A watching brief was maintained by J Robertson of SCAU, for RMC Aggregates (UK) Ltd, on soil stripping in advance of mineral extraction. The site revealed no features of archaeological interest, although stray finds recovered include two struck flints and a sherd of Saxon grass-tempered pottery. Fragments of burnt flint and pieces of medieval and post-medieval tile were observed over much of the stripped area.
Evaluation by D Dobson and D Killock of PCA, for Crest Homes, revealed evidence dating from the post-medieval period to the present day. One trench produced Bronze Age flintwork and a late 12th century pit. Further work revealed a truncated ditch aligned roughly east to west, the fills of which contained a sherd of Mid-Late Saxon pottery and one dating to the 12th century. This feature is likely to be the remains of a field or enclosure boundary.
Evaluation and excavation by S Weaver and J Saunders of TVAS, for HBG Properties, of a site to be redeveloped for warehousing, did not reveal evidence for the barrows mentioned in this vicinity in the Merstham boundary charter of 947 AD. The evaluation did reveal a number of dateable pits and ditches indicating the presence of a late Iron Age / early Roman settlement. One of the features was initially thought to represent part of a curvilinear boundary ditch, but the subsequent excavation illustrated that this was one of two rectilinear ditches on the site.
Evaluation by J Pine of TVAS in advance of redevelopment revealed a concentration of features in one part of the site. The features comprised pits, postholes and two possible ditches, and may represent several phases of activity. The features that could be dated appear to be from the early Medieval period, but the discovery of pottery of Roman and early to middle Saxon date suggests activity of those dates in the near vicinity. Excavation of this area is proposed for the future.
Watching brief by K Sabel of PCA on geotechnical trial pits. Evidence for the 17th-18th century origins of the building were revealed, including earlier foundations, drainage and timber flooring. Remains pre-dating Waterloo House were also revealed, in the form of surviving post-medieval layers and residual medieval building material. Considerable evidence of Saxon/Early Medieval occupation was recovered also.
Continuing monitoring work by J Stevenson of SCAU in an area located immediately to the south of previous work undertaken in 1999 and 2000. The more securely dated features include: a Neolithic pit containing a complete Ebbsfleet bowl; several mid--Late Bronze Age pits; a small Iron Age pit containing nothing but a complete triangular loomweight; three sides of an enclosure of prehistoric date; the right-angled corner of a Roman enclosure, leading towards an area of concentrated Roman activity identified previously, and some middle Saxon pits.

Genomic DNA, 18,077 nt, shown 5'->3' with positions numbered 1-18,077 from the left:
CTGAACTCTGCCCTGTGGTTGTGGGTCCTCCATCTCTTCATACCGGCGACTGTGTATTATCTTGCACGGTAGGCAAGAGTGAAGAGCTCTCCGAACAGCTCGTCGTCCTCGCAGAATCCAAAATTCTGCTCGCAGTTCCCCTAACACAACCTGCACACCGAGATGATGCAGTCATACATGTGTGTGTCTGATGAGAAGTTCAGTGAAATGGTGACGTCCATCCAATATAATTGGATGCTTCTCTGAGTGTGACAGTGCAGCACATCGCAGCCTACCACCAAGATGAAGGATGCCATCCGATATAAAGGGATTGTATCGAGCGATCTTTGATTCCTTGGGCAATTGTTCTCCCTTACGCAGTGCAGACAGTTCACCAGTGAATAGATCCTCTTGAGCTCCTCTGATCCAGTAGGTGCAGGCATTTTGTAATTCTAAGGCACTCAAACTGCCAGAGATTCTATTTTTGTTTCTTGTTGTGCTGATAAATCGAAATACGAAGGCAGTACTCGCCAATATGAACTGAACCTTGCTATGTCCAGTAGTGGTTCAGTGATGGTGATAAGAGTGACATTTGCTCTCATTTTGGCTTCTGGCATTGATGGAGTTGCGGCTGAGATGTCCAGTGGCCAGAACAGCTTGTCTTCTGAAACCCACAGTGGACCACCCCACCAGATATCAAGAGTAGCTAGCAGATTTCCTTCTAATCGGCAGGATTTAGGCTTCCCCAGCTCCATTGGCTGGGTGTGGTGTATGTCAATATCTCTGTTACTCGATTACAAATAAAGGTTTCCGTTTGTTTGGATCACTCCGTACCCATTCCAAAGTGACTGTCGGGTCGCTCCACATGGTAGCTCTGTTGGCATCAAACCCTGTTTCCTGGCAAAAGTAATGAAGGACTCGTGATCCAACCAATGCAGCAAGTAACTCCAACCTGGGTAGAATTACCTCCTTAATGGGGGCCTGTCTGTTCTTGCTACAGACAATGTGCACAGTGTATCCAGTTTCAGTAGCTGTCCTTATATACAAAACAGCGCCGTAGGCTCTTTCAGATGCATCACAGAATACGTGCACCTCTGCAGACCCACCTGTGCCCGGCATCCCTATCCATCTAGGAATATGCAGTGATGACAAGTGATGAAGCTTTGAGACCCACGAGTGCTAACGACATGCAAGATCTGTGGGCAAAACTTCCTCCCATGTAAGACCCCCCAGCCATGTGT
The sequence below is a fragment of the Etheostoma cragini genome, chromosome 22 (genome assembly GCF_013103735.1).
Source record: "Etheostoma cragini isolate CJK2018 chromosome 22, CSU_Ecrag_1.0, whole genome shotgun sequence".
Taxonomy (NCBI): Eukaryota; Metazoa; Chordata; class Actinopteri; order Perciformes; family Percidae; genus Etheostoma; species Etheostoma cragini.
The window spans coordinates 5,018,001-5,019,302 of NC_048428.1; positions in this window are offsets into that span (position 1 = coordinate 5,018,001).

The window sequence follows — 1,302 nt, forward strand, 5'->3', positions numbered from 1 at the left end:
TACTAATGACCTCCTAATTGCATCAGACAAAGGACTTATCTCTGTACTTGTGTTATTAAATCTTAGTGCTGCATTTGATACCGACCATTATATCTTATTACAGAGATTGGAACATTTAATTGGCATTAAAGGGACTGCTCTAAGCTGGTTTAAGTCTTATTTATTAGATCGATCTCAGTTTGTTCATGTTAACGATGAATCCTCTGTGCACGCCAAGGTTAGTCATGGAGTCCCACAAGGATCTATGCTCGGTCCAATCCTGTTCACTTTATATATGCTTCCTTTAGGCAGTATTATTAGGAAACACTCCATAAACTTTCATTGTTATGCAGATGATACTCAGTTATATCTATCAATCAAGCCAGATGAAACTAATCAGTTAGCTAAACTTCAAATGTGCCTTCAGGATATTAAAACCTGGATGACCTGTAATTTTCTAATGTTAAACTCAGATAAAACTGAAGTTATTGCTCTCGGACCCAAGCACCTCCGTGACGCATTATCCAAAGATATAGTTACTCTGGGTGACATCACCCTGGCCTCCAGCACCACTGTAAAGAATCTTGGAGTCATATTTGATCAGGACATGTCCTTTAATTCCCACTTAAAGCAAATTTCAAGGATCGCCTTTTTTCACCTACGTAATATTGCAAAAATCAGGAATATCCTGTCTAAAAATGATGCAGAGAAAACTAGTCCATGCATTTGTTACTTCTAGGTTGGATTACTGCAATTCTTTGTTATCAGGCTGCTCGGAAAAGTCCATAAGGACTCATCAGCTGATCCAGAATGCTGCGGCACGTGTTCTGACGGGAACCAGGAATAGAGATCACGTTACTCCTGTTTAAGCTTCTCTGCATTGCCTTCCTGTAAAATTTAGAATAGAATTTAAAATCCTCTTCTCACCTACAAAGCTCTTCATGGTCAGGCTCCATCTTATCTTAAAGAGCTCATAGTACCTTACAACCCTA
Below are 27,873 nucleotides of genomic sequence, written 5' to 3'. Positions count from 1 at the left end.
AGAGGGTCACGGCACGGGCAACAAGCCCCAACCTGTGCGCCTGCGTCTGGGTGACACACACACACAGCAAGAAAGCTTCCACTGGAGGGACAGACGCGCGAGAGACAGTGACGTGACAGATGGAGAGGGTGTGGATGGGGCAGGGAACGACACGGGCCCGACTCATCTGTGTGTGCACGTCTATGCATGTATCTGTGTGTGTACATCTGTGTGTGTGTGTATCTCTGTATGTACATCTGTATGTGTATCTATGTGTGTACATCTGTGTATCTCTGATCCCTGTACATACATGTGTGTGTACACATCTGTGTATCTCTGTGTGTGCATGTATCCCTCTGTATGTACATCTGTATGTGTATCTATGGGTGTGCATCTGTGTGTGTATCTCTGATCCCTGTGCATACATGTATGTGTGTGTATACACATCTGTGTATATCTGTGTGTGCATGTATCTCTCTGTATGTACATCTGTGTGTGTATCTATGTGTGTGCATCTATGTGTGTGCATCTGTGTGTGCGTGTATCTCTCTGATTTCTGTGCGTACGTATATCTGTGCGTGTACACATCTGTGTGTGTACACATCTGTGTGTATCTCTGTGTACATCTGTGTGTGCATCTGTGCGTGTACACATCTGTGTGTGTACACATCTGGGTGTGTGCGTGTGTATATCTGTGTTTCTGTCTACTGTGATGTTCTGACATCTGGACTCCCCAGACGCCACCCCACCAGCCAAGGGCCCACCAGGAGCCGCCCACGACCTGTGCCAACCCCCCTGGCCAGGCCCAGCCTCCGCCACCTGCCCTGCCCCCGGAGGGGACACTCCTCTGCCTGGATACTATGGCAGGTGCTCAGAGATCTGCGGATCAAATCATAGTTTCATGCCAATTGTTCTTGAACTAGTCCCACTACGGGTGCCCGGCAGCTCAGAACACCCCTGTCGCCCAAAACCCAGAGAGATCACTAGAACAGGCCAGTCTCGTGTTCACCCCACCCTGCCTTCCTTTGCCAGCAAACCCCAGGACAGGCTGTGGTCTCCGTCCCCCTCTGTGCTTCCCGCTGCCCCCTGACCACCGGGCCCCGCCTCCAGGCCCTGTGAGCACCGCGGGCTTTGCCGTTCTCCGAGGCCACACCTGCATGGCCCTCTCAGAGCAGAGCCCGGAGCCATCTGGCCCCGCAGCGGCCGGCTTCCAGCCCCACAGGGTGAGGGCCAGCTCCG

Evaluation and subsequent excavation by T Carew of PCA in advance of the construction of a new prison. A palaeochannel, probably dating to the late glacial to early post-glacial period, cut through the centre of the excavated area. A probable early Mesolithic flint blade was recovered from near the channel, although it was found in a later context. The earliest of the cut features was a pit with a probable placed deposit of early Neolithic flintwork. This was adjacent to a middle to Late Neolithic ring ditch, interpreted as either a hengiform monument or a barrow.
Excavation by C Challis and S Coles of TVAS following an evaluation of the site in 2000. The excavations took place on the west bank of the river Wraysbury in an area thought to have been an island in times of flood, and exposed features comprising pits, postholes, ditches and a possible enclosed area. Features can be provisionally dated to the early medieval period (11th--12th century), but pottery of Roman and early to middle Saxon date was also recovered.
Evaluation, excavation and watching brief by D Palmer of AOC, as part of the ongoing revitalization project. Two large sites were investigated, to the west and east of Guildford Road, just to the north of Chertsey Station (phases 7 and 8 respectively).
Watching brief and subsequent excavation by J Robertson of SCAU of an Early Bronze Age ring ditch, probably originally surrounding a barrow. Two inhumations were found at the base of the ditch, and Neolithic flintwork, Roman ditches, and Saxon pits were also discovered. (355)